A well regulated militia, being necessary to the security of a free state, the right of the people to keep and bear arms, shall not be infringed.

by David T. Bruce

guncontrolThe Second Amendment to the United States Constitution supports the necessity of a disciplined and prepared military force as a means to protect and defend each state. To that end, the Constitution provides that people will have the right to keep and bear arms.

This right has become a mantra for firearm enthusiasts; this right has become a refrain is boisterously sounded as a defense for owning assault weapons. Our federal government has been largely elusive in terms of how our society should manage the sale of guns and the expectations of gun owners. As of the end of 2012, there are “no federal laws banning semi-automatic assault weapons, military-style .50 caliber rifles, handguns, or large capacity ammunition magazines, which can increase the potential lethality of a given firearm.”  As well, Congress has allowed assault weapon prohibitions to expire.

Our representatives continue to dodge the issue while American citizens continue to dodge bullets.

The issue of gun control cannot hinge on the Second Amendment. Each year, our love affair with guns earns firearm manufacturers over $1 billion and costs our society over 30,000 lives. In 2010 the CDC estimated that 30 homicides were committed per day with guns, and while this number is on the decline and varies based on the statistics used, this cannot be considered tolerable.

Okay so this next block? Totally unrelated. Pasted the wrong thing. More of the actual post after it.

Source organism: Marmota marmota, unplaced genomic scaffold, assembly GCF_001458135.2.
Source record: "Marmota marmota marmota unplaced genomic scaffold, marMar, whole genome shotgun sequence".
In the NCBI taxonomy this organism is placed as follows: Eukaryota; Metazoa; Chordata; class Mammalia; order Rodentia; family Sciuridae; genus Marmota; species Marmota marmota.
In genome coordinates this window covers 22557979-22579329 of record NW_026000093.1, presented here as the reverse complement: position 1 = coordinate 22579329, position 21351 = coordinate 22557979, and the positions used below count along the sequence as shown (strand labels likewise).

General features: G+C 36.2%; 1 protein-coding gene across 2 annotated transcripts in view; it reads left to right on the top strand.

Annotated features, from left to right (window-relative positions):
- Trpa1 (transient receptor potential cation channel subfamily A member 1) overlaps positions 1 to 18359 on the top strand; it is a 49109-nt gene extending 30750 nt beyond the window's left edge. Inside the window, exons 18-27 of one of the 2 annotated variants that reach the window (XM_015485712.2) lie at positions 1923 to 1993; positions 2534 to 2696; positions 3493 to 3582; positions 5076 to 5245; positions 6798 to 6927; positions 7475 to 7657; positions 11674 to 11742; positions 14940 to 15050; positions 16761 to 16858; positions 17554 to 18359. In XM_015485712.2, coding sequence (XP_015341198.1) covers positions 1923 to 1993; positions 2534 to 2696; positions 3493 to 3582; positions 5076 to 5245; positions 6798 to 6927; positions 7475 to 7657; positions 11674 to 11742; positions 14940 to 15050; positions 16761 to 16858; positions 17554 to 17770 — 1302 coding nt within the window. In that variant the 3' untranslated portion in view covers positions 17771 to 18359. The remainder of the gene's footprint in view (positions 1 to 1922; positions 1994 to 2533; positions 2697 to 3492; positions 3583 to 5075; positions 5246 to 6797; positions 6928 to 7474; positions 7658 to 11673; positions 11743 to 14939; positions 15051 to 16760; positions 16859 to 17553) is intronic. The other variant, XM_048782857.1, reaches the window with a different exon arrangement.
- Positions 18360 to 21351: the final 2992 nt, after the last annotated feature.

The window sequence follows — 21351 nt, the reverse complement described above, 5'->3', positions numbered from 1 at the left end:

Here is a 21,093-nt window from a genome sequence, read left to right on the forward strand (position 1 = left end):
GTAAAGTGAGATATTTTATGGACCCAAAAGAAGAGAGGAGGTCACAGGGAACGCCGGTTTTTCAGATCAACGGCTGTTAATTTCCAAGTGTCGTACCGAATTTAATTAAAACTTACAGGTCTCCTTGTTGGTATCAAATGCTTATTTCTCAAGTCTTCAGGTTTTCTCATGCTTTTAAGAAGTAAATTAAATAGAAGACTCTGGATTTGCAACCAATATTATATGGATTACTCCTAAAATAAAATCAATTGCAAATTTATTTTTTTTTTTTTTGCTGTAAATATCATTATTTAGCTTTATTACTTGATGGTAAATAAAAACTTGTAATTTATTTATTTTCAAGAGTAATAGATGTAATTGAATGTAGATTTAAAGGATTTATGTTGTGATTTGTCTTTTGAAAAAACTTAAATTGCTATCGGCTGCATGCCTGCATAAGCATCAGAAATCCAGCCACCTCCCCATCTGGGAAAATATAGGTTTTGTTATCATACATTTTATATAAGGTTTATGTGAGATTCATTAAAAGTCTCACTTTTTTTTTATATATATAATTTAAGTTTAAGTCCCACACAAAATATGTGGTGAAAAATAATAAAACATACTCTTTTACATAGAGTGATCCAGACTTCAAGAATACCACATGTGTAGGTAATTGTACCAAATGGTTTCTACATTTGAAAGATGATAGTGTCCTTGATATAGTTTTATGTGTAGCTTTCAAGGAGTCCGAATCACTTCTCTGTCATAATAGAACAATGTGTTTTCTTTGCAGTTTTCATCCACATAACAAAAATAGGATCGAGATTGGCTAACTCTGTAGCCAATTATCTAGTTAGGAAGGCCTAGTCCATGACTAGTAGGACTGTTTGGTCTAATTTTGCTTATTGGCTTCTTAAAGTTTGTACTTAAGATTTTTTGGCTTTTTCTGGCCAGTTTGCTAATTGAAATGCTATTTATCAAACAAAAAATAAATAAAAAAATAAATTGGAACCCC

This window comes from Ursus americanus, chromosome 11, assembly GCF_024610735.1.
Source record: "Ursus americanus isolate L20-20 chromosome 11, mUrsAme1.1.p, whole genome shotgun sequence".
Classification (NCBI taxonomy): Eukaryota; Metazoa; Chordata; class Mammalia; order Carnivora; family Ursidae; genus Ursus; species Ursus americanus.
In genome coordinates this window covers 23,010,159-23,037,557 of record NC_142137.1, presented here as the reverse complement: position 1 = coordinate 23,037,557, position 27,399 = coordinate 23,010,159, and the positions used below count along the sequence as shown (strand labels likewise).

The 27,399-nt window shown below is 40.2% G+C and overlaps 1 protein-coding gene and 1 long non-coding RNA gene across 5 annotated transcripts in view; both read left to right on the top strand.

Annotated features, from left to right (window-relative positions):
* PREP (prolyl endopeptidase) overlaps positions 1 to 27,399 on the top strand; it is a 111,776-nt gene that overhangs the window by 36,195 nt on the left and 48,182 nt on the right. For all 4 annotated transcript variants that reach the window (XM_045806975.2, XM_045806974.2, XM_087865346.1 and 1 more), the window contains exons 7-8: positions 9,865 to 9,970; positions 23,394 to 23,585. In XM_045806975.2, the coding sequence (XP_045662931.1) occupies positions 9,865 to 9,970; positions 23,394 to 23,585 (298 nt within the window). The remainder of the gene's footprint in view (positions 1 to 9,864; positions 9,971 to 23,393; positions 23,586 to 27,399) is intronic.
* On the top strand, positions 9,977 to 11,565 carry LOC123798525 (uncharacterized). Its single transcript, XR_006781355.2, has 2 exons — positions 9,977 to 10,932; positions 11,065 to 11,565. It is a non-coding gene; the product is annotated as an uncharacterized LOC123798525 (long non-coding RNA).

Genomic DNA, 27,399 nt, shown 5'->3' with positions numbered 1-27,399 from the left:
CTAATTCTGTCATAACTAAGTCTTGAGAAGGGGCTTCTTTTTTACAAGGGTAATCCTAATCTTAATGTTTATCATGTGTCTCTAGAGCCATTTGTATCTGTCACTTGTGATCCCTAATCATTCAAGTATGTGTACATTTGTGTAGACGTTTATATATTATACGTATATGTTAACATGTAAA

The word “change” is thrown about on both sides of the political aisle, and we are told that change is inevitable at home and in the workplace.

Rules change as we grow up. We cannot effectively throw a temper tantrum to get our way. Rules that once applied when we were two years old do not hold true when we are twenty years old; the same can be said for our nation as it grows up. The rules set down by the authors of the Constitution reflected the world in which they lived. They did not – nor could they – conceive of the world in which we live today.